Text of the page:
Myanmar’s military government pardons more than 9,000 prisoners | Prison News

The annual amnesty marking Independence Day comes during a crisis in the north that poses a threat to the military rulers.

Myanmar’s military government has pardoned more than 9,000 prisoners, including 114 foreign nationals, to mark the country’s Independence Day.

Friends and relatives of the prisoners gathered outside the high-security Insein prison in the commercial capital Yangon as the releases began on Thursday and were expected to take place over several days.

The identities of those who were to be released were not yet known and there were no indications that any political prisoners were going to be released.

The amnesty announced Thursday, part of an annual statement, comes as the government faces a crisis in the north of the country, where ethnic armed groups have captured military and border posts, threatening to block trade with China.

Against this turbulent backdrop, the Independence Day celebrations lacked the usual pomp and circumstance, with military chief Min Aung Hlaing notably absent from the proceedings. In a statement, his administration said 9,652 prisoners would be released.

The military came to power in a coup in February 2001 after overthrowing civilian leader Aung San Suu Kyi, brutally suppressing protests and cracking down on all forms of dissent.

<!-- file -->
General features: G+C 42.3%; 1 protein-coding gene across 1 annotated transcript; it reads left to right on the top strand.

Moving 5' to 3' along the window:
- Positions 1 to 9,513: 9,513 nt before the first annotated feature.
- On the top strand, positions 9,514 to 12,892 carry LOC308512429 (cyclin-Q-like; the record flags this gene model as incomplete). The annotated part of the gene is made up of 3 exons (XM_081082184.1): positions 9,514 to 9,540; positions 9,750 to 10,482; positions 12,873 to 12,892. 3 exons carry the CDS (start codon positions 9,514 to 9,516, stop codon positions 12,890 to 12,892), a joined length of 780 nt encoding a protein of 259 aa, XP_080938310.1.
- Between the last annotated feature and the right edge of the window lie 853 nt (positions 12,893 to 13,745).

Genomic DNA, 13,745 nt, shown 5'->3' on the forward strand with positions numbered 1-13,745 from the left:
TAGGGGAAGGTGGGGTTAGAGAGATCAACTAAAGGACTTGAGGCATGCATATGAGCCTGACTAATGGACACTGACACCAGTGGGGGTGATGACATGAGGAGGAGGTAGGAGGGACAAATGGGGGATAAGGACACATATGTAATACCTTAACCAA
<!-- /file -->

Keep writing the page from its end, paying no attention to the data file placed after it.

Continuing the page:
Suu Kyi, 78, is currently in prison, sentenced to 33 years on a range of politically motivated charges, from corruption to disobeying COVID-19 restrictions. Her party was dissolved last year after failing to comply with strict new party registration laws.

Since taking power, military leaders have been accused of murdering dozens of prisoners and covering up their deaths as escape attempts. According to the Assistance Association for Political Prisoners (AAPP) monitoring group, more than 25,730 people were detained for opposing the coup and almost 20,000 remain detained.

The AAPP reports that at least 4,277 civilians, including pro-democracy activists, have been killed by security forces. In 2022, the generals sparked international condemnation after executing four pro-democracy leaders and activists in the country’s first use of the death penalty in decades.

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